which sanctity is achieved, sanctity denoting primarily
that purity of heart and life which results from
habitual communion with God, and a sense of his
Natural religion, a religion based upon the evidences of a
God and his qualities, which is supplied by natural
phenomena. See Natural theology, under Natural.
Religion of humanity, a name sometimes given to a religion
founded upon positivism as a philosophical basis.
Revealed religion, that which is based upon direct
communication of God's will to mankind; especially, the
Christian religion, based on the revelations recorded in
the Old and New Testaments.
The Collaborative International Dictionary of English v.0.48:
Natural \Nat"u*ral\ (?; 135), a. [OE. naturel, F. naturel, fr.
L. naturalis, fr. natura. See Nature.]
1. Fixed or determined by nature; pertaining to the
constitution of a thing; belonging to native character;
according to nature; essential; characteristic; innate;
not artificial, foreign, assumed, put on, or acquired; as,
the natural growth of animals or plants; the natural
motion of a gravitating body; natural strength or
disposition; the natural heat of the body; natural color.
With strong natural sense, and rare force of will.
2. Conformed to the order, laws, or actual facts, of nature;
consonant to the methods of nature; according to the
stated course of things, or in accordance with the laws
which govern events, feelings, etc.; not exceptional or
violent; legitimate; normal; regular; as, the natural
consequence of crime; a natural death; anger is a natural
response to insult.
What can be more natural than the circumstances in
the behavior of those women who had lost their
husbands on this fatal day? --Addison.
3. Having to do with existing system to things; dealing with,
or derived from, the creation, or the world of matter and
mind, as known by man; within the scope of human reason or
experience; not supernatural; as, a natural law; natural
science; history, theology.
I call that natural religion which men might know .
. . by the mere principles of reason, improved by
consideration and experience, without the help of
revelation. --Bp. Wilkins.
4. Conformed to truth or reality; as:
(a) Springing from true sentiment; not artificial or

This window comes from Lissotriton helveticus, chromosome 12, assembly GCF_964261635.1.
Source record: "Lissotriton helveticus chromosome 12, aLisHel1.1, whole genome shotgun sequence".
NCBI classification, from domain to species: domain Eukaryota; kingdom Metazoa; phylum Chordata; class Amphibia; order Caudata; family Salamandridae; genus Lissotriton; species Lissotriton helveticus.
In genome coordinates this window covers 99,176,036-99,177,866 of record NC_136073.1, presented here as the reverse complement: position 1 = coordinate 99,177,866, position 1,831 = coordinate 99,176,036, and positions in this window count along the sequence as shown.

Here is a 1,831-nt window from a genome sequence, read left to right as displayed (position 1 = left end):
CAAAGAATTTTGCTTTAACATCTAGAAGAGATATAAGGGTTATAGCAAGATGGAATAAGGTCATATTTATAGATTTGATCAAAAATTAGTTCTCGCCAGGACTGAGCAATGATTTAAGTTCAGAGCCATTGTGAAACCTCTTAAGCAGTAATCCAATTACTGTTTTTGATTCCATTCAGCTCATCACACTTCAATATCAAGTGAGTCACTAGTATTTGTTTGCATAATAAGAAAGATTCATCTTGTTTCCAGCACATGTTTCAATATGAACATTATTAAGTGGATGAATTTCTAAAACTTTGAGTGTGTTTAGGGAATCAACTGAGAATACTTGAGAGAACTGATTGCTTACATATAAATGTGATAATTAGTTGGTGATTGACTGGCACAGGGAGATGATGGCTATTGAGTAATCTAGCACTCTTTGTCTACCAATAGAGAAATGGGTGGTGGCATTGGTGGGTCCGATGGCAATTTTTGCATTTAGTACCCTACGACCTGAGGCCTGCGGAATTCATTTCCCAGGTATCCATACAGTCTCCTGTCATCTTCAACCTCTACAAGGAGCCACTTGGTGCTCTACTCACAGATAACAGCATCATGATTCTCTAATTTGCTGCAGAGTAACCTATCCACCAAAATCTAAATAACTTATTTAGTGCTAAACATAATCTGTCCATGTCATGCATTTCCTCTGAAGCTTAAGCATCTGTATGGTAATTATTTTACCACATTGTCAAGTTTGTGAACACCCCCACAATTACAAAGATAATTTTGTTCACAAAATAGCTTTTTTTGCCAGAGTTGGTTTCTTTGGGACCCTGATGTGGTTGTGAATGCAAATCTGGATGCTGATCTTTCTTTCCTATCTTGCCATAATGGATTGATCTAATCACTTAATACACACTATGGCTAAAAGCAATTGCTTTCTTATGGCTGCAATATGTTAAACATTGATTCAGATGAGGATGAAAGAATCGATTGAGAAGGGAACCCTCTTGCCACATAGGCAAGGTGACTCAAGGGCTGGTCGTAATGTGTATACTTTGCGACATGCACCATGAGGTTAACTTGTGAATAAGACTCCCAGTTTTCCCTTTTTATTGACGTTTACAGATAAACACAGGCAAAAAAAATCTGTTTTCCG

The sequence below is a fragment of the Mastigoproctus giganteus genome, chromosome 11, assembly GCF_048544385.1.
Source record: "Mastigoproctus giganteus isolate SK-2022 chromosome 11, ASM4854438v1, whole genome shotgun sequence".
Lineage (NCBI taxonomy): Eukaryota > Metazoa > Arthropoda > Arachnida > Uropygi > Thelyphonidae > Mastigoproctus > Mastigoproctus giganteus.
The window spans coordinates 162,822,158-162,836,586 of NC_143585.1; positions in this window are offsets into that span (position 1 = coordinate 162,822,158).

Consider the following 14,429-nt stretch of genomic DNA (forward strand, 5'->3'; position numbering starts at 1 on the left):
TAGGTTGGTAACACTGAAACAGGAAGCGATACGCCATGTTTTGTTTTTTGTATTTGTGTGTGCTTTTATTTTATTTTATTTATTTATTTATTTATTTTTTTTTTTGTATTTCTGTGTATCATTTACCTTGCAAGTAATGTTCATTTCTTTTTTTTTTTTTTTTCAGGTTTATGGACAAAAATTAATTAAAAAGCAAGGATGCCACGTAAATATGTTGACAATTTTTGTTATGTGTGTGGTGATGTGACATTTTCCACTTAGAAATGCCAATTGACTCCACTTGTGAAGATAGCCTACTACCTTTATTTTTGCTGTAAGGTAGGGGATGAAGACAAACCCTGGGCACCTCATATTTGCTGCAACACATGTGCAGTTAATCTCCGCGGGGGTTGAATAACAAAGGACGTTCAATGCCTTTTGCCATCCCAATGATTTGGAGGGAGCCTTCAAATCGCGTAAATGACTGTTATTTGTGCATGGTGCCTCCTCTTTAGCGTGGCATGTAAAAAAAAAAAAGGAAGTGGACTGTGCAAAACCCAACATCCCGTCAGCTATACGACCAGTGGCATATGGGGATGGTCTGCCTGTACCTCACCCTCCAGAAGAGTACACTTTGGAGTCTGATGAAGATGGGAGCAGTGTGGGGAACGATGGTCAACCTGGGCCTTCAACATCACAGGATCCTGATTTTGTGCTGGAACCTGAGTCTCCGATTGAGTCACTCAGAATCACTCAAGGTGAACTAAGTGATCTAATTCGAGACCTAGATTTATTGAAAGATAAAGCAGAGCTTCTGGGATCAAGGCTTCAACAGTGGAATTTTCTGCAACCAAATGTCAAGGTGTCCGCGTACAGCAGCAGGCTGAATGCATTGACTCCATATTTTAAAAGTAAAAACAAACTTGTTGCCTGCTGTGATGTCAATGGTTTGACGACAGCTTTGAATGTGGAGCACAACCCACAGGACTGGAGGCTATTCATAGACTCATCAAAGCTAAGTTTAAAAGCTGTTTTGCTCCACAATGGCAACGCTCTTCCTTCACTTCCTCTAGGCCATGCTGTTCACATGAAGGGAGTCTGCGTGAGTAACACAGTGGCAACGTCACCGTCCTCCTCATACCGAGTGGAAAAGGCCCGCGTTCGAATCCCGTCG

exaggerated; -- said of action, delivery, etc.; as, a
natural gesture, tone, etc.
(b) Resembling the object imitated; true to nature;
according to the life; -- said of anything copied or
imitated; as, a portrait is natural.
5. Having the character or sentiments properly belonging to
one's position; not unnatural in feelings.
To leave his wife, to leave his babes, . . .
He wants the natural touch. --Shak.
6. Connected by the ties of consanguinity. especially,
Related by birth rather than by adoption; as, one's
natural mother. "Natural friends." --J. H. Newman.
[1913 Webster +PJC]
7. Hence: Begotten without the sanction of law; born out of
wedlock; illegitimate; bastard; as, a natural child.
8. Of or pertaining to the lower or animal nature, as
contrasted with the higher or moral powers, or that which
is spiritual; being in a state of nature; unregenerate.
The natural man receiveth not the things of the
Spirit of God. --1 Cor. ii.
9. (Math.) Belonging to, to be taken in, or referred to, some
system, in which the base is 1; -- said of certain
functions or numbers; as, natural numbers, those
commencing at 1; natural sines, cosines, etc., those taken
in arcs whose radii are 1.
(a) Produced by natural organs, as those of the human
throat, in distinction from instrumental music.
(b) Of or pertaining to a key which has neither a flat
nor a sharp for its signature, as the key of C major.
(c) Applied to an air or modulation of harmony which
moves by easy and smooth transitions, digressing but
little from the original key.
(d) Neither flat nor sharp; -- of a tone.
(e) Changed to the pitch which is neither flat nor sharp,
by appending the sign [natural]; as, A natural.
--Moore (Encyc. of Music).